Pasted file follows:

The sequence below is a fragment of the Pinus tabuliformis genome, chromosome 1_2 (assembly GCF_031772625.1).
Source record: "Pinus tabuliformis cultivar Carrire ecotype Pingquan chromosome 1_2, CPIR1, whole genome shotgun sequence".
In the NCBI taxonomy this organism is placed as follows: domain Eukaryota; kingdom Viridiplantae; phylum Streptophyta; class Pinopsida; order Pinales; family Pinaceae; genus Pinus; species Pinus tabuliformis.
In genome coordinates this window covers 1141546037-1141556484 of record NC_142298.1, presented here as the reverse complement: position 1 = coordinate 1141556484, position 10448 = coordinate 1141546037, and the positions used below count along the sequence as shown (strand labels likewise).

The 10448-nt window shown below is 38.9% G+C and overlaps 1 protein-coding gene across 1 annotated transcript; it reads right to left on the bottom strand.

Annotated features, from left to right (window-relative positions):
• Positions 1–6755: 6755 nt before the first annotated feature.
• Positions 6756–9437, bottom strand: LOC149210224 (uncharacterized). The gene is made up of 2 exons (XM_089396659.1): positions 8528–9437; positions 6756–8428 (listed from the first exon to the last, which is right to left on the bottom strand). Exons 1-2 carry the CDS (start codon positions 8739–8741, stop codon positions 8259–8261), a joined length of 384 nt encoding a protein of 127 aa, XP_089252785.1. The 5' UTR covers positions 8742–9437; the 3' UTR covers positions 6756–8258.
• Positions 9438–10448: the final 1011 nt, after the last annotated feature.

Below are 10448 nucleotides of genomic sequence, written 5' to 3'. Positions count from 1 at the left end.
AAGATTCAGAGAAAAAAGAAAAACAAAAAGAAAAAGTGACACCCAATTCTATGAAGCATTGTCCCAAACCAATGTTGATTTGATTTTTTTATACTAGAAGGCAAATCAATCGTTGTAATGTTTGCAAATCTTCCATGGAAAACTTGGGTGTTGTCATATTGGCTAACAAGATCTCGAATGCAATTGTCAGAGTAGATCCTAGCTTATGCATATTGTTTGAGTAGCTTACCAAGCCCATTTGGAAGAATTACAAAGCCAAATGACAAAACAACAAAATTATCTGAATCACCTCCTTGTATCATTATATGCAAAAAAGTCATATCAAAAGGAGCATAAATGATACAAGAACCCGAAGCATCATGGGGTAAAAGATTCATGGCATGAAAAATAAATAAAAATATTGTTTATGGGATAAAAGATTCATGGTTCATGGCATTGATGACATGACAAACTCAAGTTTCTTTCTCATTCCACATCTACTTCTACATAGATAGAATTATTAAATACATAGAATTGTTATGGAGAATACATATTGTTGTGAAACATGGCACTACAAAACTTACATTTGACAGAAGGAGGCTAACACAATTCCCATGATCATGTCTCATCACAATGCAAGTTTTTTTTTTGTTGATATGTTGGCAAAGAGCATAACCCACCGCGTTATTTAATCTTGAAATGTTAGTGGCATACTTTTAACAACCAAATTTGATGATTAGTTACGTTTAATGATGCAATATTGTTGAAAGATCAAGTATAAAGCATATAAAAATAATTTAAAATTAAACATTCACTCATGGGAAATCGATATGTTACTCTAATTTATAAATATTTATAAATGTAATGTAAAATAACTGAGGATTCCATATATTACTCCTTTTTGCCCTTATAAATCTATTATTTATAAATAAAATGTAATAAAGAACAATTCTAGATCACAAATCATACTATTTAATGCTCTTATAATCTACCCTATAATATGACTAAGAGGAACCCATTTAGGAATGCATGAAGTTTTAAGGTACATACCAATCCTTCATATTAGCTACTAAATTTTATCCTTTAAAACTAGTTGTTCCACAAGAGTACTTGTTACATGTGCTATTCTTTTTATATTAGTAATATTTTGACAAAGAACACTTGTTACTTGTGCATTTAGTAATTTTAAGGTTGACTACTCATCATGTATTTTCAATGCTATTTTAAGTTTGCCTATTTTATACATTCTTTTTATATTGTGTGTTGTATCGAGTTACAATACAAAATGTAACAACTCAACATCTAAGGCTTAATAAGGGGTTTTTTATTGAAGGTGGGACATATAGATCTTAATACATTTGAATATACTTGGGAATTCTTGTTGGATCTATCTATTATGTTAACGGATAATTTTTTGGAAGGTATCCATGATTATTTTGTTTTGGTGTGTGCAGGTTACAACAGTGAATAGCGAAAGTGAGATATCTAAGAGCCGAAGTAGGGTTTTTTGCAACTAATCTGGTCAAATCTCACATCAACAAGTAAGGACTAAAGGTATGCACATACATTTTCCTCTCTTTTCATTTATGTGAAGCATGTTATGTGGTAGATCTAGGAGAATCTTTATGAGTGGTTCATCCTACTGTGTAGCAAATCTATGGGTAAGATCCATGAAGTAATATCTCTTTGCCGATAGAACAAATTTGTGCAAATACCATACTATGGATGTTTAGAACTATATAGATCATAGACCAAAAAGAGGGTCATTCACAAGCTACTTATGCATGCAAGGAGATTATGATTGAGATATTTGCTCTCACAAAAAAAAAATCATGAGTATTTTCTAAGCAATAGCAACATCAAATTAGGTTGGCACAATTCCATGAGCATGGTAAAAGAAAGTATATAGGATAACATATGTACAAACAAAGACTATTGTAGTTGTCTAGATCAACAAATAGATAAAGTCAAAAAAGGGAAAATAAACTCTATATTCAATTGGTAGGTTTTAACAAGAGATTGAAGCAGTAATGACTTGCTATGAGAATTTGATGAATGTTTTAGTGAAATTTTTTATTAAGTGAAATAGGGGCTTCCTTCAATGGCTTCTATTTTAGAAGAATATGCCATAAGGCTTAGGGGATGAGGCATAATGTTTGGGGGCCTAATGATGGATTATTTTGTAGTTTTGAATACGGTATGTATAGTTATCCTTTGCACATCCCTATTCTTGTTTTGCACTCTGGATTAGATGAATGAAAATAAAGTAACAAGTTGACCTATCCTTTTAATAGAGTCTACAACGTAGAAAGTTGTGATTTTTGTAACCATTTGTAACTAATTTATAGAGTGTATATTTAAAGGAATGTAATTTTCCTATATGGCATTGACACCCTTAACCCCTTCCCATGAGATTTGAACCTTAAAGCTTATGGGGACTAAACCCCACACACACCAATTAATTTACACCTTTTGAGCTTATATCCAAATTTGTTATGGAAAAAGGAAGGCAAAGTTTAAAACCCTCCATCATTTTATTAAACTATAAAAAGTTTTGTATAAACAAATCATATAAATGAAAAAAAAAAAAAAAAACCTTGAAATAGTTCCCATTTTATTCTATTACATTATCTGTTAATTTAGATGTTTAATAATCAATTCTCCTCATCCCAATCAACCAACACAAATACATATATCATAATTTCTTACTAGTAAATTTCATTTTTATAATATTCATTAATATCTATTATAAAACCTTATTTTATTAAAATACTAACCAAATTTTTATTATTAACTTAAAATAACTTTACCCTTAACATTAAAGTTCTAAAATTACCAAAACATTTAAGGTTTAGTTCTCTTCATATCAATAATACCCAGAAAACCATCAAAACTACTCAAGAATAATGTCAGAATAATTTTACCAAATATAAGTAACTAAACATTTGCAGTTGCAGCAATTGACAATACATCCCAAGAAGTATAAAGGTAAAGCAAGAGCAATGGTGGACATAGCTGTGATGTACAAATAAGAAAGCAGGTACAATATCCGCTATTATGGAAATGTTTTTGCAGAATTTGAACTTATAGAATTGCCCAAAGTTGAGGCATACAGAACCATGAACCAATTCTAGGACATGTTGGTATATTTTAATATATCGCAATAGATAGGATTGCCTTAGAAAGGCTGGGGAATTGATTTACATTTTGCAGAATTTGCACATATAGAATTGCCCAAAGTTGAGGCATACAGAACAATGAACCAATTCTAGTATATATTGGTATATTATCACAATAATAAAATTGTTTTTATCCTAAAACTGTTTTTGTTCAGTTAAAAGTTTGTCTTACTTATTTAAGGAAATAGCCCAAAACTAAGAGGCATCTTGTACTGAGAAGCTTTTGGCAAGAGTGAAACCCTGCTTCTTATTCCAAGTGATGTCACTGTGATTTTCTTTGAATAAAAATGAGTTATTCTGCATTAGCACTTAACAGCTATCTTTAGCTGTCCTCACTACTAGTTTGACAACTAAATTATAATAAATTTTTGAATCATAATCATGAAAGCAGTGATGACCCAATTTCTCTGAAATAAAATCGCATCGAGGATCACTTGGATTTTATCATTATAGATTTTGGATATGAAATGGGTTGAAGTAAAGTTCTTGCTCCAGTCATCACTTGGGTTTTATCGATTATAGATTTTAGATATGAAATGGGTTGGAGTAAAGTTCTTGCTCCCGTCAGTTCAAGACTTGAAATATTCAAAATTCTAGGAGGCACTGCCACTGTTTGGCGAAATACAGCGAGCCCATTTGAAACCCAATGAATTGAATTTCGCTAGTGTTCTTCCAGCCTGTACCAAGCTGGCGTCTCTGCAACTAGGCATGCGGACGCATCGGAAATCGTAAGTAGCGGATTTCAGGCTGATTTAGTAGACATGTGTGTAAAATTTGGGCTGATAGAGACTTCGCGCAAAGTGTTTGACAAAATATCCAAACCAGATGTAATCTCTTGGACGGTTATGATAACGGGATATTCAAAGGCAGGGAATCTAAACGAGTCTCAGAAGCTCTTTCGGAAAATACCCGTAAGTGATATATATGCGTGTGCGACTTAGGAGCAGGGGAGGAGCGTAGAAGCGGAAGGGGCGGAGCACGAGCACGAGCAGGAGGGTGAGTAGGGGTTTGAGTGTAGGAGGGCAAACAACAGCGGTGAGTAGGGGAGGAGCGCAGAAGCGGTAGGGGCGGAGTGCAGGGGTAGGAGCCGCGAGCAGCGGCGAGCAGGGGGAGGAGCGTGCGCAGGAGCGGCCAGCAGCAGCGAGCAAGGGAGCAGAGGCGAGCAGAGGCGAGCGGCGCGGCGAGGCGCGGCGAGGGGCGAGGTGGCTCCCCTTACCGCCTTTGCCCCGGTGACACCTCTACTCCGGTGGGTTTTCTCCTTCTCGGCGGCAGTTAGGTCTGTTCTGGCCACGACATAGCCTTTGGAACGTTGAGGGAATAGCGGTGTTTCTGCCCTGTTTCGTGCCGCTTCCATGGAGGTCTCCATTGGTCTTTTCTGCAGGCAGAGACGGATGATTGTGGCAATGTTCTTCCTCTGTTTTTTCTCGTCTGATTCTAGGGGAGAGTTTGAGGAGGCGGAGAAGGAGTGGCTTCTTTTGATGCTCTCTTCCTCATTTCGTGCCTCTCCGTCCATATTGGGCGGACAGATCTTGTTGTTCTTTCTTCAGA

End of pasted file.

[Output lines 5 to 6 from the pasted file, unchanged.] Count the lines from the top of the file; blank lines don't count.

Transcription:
The 10448-nt window shown below is 38.9% G+C and overlaps 1 protein-coding gene across 1 annotated transcript; it reads right to left on the bottom strand.

Annotated features, from left to right (window-relative positions):